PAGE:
Joanne Weiss was the director of the Race to the Top program at the U.S. Department of Education and Education Secretary Arne Duncan’s chief of staff. She wrote an essay at Stanford Social Innovation Review that is enlightening in that we finally have a USDED official admit the truth about the federal role in foisting Common Core on to the states.
I encourage you to read the whole piece, but I’ll pull a few excerpts of interest.
Weiss acknowledges that budgetary challenges along with offering larger awards induced states to apply.
The competition took place during a time of profound budgetary challenge for state governments, so the large pot of funding that we had to offer was a significant inducement for states to compete.
This process is typically different than how federal grant making has been done before as she explains:
…we decided that winners would have to clear a very high bar, that they would be few in number, and that they would receive large grants. (In most cases, the grants were for hundreds of millions of dollars.) In a more typical federal competition program, a large number of states would each win a share of the available funding. The government, in other words, would spread that money around in a politically astute way. But because our goal was to enable meaningful educational improvement, we adopted an approach that channeled substantial funding to the worthiest applicants.
When you see “worthiest applicants” read those states whose priorities matched ours.
They leveraged the governors.
…we placed governors at the center of the application process. In doing so, we empowered a group of stakeholders who have a highly competitive spirit and invited them to use their political capital to drive change. We drew governors to the competition by offering them a well-funded vehicle for altering the life trajectories of children in their states.
Weiss acknowledges their criteria was too broad.
Our commitment to being systemic in scope and clear about expectations, yet also respectful of differences between states, was a key strength of the initiative. But it exposed points of vulnerability as well. In our push to be comprehensive, for instance, we ended up including more elements in the competition than most state agencies were able to address well. Although the outline of the competition was easy to explain, its final specifications were far from simple: States had to address 19 criteria, many of which included subcriteria. High-stakes policymaking is rife with pressures that bloat regulations. In hindsight, we know that we could have done a better job of formulating leaner, more focused rules.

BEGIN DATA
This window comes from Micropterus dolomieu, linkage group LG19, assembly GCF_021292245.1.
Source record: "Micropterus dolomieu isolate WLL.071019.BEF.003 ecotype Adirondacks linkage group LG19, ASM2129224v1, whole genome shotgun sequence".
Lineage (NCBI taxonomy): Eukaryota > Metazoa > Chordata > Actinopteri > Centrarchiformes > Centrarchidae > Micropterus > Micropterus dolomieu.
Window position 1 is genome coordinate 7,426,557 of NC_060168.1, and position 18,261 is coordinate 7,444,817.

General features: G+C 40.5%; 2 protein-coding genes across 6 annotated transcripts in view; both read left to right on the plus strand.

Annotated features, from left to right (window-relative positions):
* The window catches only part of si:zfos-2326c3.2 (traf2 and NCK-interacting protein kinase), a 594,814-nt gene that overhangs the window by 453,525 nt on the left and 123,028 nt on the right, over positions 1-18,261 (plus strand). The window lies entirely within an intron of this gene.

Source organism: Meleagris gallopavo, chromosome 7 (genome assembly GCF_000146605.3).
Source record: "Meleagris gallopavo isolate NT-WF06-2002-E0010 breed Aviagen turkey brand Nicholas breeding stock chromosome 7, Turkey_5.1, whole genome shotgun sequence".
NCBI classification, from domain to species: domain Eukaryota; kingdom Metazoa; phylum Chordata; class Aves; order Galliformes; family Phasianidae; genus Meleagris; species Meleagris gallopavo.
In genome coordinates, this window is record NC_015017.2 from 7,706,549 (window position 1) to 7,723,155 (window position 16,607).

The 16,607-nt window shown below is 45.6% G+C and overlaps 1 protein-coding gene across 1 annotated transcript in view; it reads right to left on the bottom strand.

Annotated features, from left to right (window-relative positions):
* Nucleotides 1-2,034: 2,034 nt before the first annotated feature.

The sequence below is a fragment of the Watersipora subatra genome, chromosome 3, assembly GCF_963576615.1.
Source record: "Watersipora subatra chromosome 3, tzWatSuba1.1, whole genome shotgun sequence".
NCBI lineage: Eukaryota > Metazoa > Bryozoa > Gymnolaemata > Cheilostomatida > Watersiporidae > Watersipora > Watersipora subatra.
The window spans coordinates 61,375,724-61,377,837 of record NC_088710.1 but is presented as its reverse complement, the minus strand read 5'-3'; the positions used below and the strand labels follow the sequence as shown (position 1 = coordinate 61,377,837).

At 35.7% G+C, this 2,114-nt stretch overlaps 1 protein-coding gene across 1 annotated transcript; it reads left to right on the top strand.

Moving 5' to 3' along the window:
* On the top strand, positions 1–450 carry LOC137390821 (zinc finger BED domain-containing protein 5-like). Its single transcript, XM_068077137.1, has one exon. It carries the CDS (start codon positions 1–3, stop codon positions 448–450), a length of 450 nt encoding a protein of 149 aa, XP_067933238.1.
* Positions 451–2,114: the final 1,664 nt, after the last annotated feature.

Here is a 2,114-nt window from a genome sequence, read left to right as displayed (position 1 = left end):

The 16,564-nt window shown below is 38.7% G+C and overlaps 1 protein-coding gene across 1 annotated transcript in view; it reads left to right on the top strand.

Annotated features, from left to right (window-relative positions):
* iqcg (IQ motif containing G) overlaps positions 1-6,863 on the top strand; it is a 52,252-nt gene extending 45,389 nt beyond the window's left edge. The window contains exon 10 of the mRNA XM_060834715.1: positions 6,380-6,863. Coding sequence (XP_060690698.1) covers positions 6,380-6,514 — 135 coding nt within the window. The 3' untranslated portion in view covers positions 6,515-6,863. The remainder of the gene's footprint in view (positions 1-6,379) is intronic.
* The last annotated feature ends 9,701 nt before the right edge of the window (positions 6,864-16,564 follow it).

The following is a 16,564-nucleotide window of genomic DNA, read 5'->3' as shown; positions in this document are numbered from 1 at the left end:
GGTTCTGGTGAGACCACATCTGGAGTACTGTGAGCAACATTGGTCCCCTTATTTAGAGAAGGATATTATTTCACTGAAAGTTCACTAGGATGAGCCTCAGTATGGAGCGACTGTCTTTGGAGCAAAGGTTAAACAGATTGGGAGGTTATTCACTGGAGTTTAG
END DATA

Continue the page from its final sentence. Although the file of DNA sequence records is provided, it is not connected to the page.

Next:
Weiss touts that states who didn’t win a grant still followed through on their “blueprint.” Perhaps that had something to do with having to adopt Common Core and join Smarter Balanced Assessment Consortium or PARCC before they submitted a final application?
In applying for Race to the Top, participating states developed a statewide blueprint for improving education—something that many of them had previously lacked. For many stakeholders, moreover, the process of participating in the creation of their state’s reform plan deepened their commitment to that plan. In fact, even many states that did not win the competition proceeded with the reform efforts that they had laid out in their application.
The plan behind the grant was meant to diminish local control and serve the state agenda which in turn was informed by the federal agenda behind the grant.
The overall goal of the competition was to promote approaches to education reform that would be coherent, systemic, and statewide. Pursuing that goal required officials at the state level to play a lead role in creating and implementing their state’s education agenda. And it required educators at the school and district levels to participate in that process, to support their state’s agenda, and then to implement that agenda faithfully.
Weiss explains further.